Species-Specific Management (SSM)

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SSM - Plants

Species-Specific Management, SSM, is a system for providing information and advice for managing wild animals and plants. Rather than describing community or system level work with wild creatures, it presumes that the landowner or some person has a species of great interest and wants to keep it at present levels of abundance or to change that abundance. Often wildlife management or faunal system management is seen as a way to get more animals (as in game management) but it also includes stabilizing populations as well as decreasing them (such as when they become pests).

Herein, each species is treated as a system. There have to be objectives, the more precise the better. Information is needed. We have attempted to reduce these to the bare minimum, the need-to-know versus the nice-to-know facts and figures. Processes are fairly straight-forward but explained in some cases. Feedback is simplified here and usually means watching the population or its effects to see if the actions taken do what you want them to do. If they do not, then change the tactics, the objectives, seek more information, or evaluate the monitoring procedure itself. Feedforward means to keep an eye on the future and take actions now (or not) to respond to the likely change. For example, don't build a pond for animals if a nearby golf course will build one within a few years.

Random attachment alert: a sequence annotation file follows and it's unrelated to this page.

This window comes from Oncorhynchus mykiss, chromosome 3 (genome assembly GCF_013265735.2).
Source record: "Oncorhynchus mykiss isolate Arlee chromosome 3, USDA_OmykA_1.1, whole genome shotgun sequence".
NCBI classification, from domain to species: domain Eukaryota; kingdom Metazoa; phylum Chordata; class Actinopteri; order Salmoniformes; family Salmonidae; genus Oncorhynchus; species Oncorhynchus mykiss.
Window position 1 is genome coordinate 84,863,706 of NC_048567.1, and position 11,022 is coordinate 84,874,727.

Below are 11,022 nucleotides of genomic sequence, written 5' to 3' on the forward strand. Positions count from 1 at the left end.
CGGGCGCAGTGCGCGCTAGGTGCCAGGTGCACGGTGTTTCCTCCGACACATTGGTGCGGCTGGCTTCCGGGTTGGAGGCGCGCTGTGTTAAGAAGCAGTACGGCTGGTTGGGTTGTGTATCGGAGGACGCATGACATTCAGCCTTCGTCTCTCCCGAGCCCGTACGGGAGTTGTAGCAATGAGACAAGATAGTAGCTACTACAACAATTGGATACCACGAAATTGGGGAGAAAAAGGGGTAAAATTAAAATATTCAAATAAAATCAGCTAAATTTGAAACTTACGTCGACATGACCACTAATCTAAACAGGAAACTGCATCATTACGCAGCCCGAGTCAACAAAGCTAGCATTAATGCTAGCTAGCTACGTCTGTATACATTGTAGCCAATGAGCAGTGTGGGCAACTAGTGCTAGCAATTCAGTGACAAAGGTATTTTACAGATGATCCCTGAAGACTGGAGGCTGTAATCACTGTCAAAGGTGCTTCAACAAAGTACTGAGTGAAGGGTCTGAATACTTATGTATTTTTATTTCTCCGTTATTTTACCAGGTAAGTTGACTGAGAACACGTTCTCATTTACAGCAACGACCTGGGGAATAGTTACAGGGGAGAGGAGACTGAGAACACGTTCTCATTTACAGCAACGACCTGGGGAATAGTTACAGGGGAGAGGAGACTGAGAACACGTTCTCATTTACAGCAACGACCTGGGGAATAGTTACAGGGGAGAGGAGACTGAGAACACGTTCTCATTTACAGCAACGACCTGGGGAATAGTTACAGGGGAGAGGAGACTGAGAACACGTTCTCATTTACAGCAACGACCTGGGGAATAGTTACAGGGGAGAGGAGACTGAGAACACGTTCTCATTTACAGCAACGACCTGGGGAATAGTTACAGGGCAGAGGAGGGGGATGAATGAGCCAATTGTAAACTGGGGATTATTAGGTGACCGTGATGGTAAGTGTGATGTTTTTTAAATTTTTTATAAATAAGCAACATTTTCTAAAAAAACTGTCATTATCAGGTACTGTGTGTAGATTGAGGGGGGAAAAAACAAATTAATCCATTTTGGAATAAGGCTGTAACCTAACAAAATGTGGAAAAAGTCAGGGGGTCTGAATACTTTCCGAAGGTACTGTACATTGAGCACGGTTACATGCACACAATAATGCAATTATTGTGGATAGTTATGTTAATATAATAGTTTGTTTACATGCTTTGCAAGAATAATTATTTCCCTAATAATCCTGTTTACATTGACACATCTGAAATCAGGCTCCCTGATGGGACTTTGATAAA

Click on a title to see information amounting to several pages of information about a species (or in some cases a group such as "furbearers" for people who may not desire to select a species).

  1. Honeysuckle
  2. Ginseng
  3. Invasive Species
  4. Wild Plant Management


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This Web site is maintained by R. H. Giles, Jr.
Last revision January 17, 2000.